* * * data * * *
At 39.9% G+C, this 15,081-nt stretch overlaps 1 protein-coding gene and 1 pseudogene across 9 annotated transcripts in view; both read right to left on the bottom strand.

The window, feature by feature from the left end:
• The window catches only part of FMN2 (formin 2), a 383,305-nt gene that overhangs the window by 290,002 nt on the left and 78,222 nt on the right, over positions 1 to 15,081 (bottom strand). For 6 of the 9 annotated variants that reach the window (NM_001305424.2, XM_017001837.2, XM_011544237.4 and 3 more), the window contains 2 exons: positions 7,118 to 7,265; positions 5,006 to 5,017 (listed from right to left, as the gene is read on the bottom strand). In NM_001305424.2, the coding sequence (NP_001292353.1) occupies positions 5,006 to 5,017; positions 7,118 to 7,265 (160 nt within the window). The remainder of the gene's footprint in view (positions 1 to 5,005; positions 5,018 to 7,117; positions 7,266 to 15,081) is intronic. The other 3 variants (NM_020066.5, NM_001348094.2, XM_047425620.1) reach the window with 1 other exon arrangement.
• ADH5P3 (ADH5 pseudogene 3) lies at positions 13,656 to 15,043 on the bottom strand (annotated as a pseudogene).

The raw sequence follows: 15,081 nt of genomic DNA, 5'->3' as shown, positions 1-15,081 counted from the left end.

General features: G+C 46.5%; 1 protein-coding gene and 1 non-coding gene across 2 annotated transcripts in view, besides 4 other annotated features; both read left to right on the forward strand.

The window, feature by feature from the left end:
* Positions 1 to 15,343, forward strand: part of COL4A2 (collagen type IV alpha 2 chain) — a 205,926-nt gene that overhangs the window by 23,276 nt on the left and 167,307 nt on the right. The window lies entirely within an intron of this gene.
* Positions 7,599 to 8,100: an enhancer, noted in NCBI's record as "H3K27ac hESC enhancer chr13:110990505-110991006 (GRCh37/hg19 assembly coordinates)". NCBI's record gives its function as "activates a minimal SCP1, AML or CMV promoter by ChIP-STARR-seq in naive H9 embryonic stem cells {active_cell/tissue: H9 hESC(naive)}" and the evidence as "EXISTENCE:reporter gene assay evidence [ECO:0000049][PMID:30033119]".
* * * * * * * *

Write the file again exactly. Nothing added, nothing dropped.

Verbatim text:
At 39.9% G+C, this 15,081-nt stretch overlaps 1 protein-coding gene and 1 pseudogene across 9 annotated transcripts in view; both read right to left on the bottom strand.

The window, feature by feature from the left end:
• The window catches only part of FMN2 (formin 2), a 383,305-nt gene that overhangs the window by 290,002 nt on the left and 78,222 nt on the right, over positions 1 to 15,081 (bottom strand). For 6 of the 9 annotated variants that reach the window (NM_001305424.2, XM_017001837.2, XM_011544237.4 and 3 more), the window contains 2 exons: positions 7,118 to 7,265; positions 5,006 to 5,017 (listed from right to left, as the gene is read on the bottom strand). In NM_001305424.2, the coding sequence (NP_001292353.1) occupies positions 5,006 to 5,017; positions 7,118 to 7,265 (160 nt within the window). The remainder of the gene's footprint in view (positions 1 to 5,005; positions 5,018 to 7,117; positions 7,266 to 15,081) is intronic. The other 3 variants (NM_020066.5, NM_001348094.2, XM_047425620.1) reach the window with 1 other exon arrangement.
• ADH5P3 (ADH5 pseudogene 3) lies at positions 13,656 to 15,043 on the bottom strand (annotated as a pseudogene).

The raw sequence follows: 15,081 nt of genomic DNA, 5'->3' as shown, positions 1-15,081 counted from the left end.

General features: G+C 46.5%; 1 protein-coding gene and 1 non-coding gene across 2 annotated transcripts in view, besides 4 other annotated features; both read left to right on the forward strand.

The window, feature by feature from the left end:
* Positions 1 to 15,343, forward strand: part of COL4A2 (collagen type IV alpha 2 chain) — a 205,926-nt gene that overhangs the window by 23,276 nt on the left and 167,307 nt on the right. The window lies entirely within an intron of this gene.
* Positions 7,599 to 8,100: an enhancer, noted in NCBI's record as "H3K27ac hESC enhancer chr13:110990505-110991006 (GRCh37/hg19 assembly coordinates)". NCBI's record gives its function as "activates a minimal SCP1, AML or CMV promoter by ChIP-STARR-seq in naive H9 embryonic stem cells {active_cell/tissue: H9 hESC(naive)}" and the evidence as "EXISTENCE:reporter gene assay evidence [ECO:0000049][PMID:30033119]".